Accounting & Tax

Revenue Recognition: The Subsidiary Made Me Do It

How to avoid being embarrassed--or worse--by your divisions.
Jennifer CaplanJune 19, 2001

Conagra, IBP, SunBeam, PurchasePro, Xerox.

The list of companies getting burned for improperly booking revenue is long, and has been getting longer ever since the SEC made revenue recognition a hot button enforcement issue in 1999.

And if you look closely, there is often a common denominator– subsidiaries.

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“Subsidiaries add a whole other layer of complexity,” says Mary Barth, Atholl McBean Professor of Accounting at Stanford University Graduate School of Business.

Although subsidiaries are held to the same generally accepted accounting principles (GAAP) as the parent company, methods for recognizing revenue can legitimately diverge if, for example, the subsidiary accounts for different types of revenue associated with different products or services. And because it is difficult for the CFO of a parent company to track and monitor revenue recognition practices at a subsidiary, underlings sometimes get a little creative.

“Subsidiaries have to follow GAAP just like the parent does, and it’s up to the parent to make sure that the kids are behaving,” says Jack Ciesielski, Publisher of The Analyst’s Accounting Observer, a R.G. Associates, Inc. publication.

But in the world of revenue recognition, things are never black or white, which makes parenting a lot more difficult.

Under SAB 101 issued in 1999, the SEC established four main criteria for proper revenue recognition: evidence that an arrangement between a buyer and a seller exists, delivery of a product or rendering of a service, a set or determinable price, and an assurance that payment can be collected.

Although these criteria seem straight-forward enough, revenue recognition is often a murky process, says Scott Martin, CEO of DiCarta, a contract automation software company.

Companies get into trouble, Martin stresses, when a subsidiary recognizes the same kind of revenue differently and does so too aggressively. Problems often arise, he says, when companies have multiple subsidiaries with similar types of products or services but different revenue recognition methods.

According to Martin and Ciesielski, the crux of the problem is that there is not enough top-level control over how the books at the subsidiary are managed. “There is a span of control that is not sufficiently high for those at the top level of the consolidating company to know what is going on in the field,” Ciesielski contends. “It’s a matter of being aware of what is going on in your roost.”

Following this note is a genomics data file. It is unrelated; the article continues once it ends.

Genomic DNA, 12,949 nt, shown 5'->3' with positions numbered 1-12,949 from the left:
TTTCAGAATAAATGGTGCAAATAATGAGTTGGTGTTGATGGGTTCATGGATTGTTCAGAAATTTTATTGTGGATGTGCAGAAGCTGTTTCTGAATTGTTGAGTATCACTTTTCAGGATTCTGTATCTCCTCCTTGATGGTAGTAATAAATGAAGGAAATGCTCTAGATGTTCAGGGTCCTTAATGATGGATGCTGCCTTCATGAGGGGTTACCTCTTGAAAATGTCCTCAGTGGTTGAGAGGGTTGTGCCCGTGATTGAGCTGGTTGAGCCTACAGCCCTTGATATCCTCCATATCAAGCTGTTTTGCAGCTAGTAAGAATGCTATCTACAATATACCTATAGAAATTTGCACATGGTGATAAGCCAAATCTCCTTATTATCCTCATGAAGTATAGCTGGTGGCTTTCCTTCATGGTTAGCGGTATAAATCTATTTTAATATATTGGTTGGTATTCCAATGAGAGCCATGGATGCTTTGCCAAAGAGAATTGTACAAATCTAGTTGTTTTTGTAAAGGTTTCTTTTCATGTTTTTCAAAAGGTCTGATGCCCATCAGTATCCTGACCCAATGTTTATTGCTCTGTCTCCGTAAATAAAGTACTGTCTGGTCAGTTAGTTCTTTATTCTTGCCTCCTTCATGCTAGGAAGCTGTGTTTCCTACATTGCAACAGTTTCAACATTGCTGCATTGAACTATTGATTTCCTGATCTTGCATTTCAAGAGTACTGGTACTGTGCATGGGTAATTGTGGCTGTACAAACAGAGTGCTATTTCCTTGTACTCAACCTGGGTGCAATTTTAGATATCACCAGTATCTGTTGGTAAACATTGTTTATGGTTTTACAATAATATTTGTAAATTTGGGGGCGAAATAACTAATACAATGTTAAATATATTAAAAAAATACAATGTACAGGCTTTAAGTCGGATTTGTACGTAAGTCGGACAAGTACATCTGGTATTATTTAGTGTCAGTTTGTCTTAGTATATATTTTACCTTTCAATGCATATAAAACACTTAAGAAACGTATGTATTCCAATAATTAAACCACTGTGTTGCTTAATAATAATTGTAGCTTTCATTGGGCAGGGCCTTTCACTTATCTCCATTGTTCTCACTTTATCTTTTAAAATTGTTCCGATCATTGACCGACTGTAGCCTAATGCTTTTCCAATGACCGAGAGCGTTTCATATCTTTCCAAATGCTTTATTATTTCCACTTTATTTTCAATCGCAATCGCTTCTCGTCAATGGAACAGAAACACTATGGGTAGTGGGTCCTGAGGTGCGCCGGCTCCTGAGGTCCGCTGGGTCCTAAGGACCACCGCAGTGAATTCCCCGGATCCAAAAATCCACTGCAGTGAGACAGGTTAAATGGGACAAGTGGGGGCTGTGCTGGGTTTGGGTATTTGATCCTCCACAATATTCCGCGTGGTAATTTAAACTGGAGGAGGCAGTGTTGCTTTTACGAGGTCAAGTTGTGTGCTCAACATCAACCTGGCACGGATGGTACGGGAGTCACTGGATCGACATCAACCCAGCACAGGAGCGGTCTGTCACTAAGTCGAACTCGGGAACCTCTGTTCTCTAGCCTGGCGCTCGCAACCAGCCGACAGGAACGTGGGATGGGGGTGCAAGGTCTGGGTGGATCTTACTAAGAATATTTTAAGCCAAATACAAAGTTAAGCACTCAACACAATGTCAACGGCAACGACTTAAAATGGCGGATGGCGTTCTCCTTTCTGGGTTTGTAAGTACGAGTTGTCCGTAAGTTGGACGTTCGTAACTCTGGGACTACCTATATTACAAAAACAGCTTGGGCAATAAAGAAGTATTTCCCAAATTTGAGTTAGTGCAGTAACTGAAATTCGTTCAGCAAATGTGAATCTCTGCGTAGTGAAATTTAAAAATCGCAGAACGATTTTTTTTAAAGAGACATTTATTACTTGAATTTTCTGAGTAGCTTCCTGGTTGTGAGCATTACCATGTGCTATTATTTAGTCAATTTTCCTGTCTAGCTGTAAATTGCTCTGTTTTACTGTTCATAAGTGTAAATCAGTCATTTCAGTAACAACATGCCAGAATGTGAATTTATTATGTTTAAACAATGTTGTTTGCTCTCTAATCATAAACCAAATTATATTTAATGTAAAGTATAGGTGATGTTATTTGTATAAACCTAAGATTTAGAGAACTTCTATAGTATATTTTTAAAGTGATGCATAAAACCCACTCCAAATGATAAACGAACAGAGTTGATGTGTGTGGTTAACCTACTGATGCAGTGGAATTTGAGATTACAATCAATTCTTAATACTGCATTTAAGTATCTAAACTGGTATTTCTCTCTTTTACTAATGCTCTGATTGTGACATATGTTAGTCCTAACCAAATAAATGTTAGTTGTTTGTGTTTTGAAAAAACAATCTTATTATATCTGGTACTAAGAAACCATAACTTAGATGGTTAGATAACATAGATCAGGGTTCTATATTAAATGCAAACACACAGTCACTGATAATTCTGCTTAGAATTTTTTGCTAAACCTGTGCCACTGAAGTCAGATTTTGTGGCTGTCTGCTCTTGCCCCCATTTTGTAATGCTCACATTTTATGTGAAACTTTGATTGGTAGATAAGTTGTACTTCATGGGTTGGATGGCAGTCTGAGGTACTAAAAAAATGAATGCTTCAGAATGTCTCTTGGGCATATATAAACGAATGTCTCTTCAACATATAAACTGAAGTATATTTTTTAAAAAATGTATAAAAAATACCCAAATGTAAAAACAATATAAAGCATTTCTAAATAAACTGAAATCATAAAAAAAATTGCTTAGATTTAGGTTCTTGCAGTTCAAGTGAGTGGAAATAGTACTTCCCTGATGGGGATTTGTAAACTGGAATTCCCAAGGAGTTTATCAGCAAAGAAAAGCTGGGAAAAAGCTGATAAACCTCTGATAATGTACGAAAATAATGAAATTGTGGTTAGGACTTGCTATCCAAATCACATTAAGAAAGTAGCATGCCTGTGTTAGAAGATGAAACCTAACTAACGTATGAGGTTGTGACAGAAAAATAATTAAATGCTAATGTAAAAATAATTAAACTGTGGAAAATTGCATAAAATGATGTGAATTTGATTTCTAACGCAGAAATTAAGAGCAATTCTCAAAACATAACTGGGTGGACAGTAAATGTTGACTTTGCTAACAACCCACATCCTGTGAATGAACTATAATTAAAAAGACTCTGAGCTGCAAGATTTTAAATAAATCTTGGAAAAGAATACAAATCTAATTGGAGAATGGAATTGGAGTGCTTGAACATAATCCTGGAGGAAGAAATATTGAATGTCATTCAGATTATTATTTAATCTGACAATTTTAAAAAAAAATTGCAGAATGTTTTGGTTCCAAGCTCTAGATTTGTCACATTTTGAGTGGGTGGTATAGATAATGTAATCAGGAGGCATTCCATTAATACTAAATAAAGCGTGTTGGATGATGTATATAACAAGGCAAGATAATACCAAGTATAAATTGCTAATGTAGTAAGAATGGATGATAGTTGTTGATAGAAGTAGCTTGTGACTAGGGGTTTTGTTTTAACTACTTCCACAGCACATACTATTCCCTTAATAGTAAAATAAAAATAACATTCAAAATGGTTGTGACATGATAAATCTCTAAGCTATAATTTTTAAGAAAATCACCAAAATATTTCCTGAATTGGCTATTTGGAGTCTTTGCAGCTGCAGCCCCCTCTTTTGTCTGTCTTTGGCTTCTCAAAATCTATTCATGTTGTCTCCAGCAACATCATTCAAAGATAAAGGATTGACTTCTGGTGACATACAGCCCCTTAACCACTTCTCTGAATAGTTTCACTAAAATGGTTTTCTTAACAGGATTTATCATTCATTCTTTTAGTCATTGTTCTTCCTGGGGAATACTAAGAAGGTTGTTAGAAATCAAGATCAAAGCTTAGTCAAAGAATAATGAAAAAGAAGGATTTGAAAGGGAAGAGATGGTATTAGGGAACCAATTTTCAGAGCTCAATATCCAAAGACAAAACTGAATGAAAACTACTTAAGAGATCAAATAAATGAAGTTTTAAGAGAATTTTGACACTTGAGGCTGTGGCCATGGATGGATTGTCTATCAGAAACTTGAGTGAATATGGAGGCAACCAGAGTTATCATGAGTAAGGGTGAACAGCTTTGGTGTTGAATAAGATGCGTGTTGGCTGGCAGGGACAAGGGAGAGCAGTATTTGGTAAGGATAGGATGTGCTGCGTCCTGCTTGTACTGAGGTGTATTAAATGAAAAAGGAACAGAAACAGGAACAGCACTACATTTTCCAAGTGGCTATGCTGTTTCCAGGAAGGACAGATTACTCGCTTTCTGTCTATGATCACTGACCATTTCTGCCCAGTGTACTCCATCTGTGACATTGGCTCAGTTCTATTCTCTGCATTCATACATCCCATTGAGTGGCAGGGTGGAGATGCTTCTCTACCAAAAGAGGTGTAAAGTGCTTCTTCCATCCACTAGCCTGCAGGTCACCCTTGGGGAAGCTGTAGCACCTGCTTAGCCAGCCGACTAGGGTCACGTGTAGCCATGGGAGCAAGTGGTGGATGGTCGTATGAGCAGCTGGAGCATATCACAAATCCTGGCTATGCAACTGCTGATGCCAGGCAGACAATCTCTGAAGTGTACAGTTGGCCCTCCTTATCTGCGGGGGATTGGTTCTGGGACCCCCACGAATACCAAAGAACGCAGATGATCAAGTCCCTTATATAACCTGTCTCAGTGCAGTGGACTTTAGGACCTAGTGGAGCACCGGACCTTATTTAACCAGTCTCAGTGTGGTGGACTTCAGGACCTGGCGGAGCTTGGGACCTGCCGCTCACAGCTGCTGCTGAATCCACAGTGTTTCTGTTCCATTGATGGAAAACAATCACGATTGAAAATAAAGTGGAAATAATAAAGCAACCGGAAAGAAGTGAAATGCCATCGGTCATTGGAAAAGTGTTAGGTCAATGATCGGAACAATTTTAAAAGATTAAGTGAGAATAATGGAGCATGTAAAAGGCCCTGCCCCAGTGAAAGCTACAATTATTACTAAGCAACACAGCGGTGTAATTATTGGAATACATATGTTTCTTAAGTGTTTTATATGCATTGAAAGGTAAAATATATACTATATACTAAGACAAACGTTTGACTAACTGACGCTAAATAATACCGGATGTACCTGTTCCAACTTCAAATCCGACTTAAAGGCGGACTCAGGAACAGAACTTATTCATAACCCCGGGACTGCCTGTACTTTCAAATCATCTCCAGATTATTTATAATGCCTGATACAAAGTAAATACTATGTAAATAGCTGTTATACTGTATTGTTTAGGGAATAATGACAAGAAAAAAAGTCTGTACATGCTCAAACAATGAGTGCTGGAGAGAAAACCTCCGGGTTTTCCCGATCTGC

But Martin maintains that in practice, it is a huge challenge for CFOs at parent companies to keep an eye on revenue recognition practices at a subsidiary, in large part because they have very little insight and input into how the language in contracts at the subsidiary level actually gets translated into revenue schedules.

“Most companies get into trouble when they use a revenue recognition method that is in conflict with the intent of the original agreement,” he claims.

Control from the top is also impeded by the pain-staking nature of tracking revenue, Martin contends, which makes it difficult to get a consistent, bird’s eye view of revenue recognition practices at a subsidiary.

“It is largely a manual process, which is done one contract at a time. You start with the language in the contract and trace that back through to the general ledger,” he comments. “The further removed you are from the work, the less visibility you have into the decision process that was made. So by the time you are the CFO of the parent company, you could be screwed.”

Another obstacle to monitoring accounting practices at a subsidiary is that the internal audits that most parent company CFOs rely on to ensure that their offspring are not misbehaving, are ultimately statistical samples that do not analyze all of a subsidiary’s contracts.

“They may miss the issue and not see the trend because they are not looking at a broad enough sampling,” Martin comments.

He claims that CFOs at parent companies thus need a system that gives them greater visibility of contracts and how revenue is recognized from those contracts.

Contract automation software, he contends, might prove to be one such system of control. But because contract automation is an emerging software space, its practical benefits have yet to be seen.

Martin contends that software, which automatically tracks contract terms and conditions, and can issue checks to customers and suppliers when contracts are in force, can help CFOs monitor, for instance, whether revenue that should be spread over a four-month term is actually being recognized according to those terms.

According to Stanford’s Barth, “Software can give companies the ability to get their arms around what has become a spaghetti mess of idiosyncratic contracts. It can allow the appropriate levels of management to monitor what their underlings are committing the company to, and be in a position to step in before it’s too late.”

But companies have been monitoring their subsidiaries for years without the help of software.

Norman Strauss, national director of accounting standards at Ernst & Young, takes a more old-fashioned approach. He places much of the onus on the CFO at the parent company to foster an ethical culture from the top.

The top CFO, he says, is responsible for making it very clear that subsidiaries should under no circumstance cross the limits of proper revenue recognition, particularly during difficult times when pressures to meet budget are greatest. “The CFO should make it clear that no one should hide behind materiality; the best policy is not to try to get away with anything,” says Strauss.

The problem is, of course, that is much easier said than done.